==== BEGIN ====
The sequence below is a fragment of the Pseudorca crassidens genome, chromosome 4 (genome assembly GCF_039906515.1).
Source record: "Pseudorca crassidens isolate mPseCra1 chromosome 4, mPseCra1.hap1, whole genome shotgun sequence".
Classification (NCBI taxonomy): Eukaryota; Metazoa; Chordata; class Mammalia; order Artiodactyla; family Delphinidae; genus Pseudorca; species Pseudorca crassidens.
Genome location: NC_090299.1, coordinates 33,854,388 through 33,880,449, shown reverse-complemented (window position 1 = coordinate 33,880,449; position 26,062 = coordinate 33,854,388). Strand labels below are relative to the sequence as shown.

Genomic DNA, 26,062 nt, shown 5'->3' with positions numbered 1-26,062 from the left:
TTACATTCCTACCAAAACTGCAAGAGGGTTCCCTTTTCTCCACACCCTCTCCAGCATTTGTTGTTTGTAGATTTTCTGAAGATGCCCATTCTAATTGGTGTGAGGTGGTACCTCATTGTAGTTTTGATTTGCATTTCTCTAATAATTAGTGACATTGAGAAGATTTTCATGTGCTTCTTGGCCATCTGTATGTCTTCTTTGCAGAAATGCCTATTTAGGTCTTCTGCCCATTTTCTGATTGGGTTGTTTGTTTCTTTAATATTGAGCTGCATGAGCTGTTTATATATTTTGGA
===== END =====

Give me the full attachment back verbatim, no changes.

The sequence below is a fragment of the Pseudorca crassidens genome, chromosome 4 (genome assembly GCF_039906515.1).
Source record: "Pseudorca crassidens isolate mPseCra1 chromosome 4, mPseCra1.hap1, whole genome shotgun sequence".
Classification (NCBI taxonomy): Eukaryota; Metazoa; Chordata; class Mammalia; order Artiodactyla; family Delphinidae; genus Pseudorca; species Pseudorca crassidens.
Genome location: NC_090299.1, coordinates 33,854,388 through 33,880,449, shown reverse-complemented (window position 1 = coordinate 33,880,449; position 26,062 = coordinate 33,854,388). Strand labels below are relative to the sequence as shown.

Genomic DNA, 26,062 nt, shown 5'->3' with positions numbered 1-26,062 from the left:
TTACATTCCTACCAAAACTGCAAGAGGGTTCCCTTTTCTCCACACCCTCTCCAGCATTTGTTGTTTGTAGATTTTCTGAAGATGCCCATTCTAATTGGTGTGAGGTGGTACCTCATTGTAGTTTTGATTTGCATTTCTCTAATAATTAGTGACATTGAGAAGATTTTCATGTGCTTCTTGGCCATCTGTATGTCTTCTTTGCAGAAATGCCTATTTAGGTCTTCTGCCCATTTTCTGATTGGGTTGTTTGTTTCTTTAATATTGAGCTGCATGAGCTGTTTATATATTTTGGA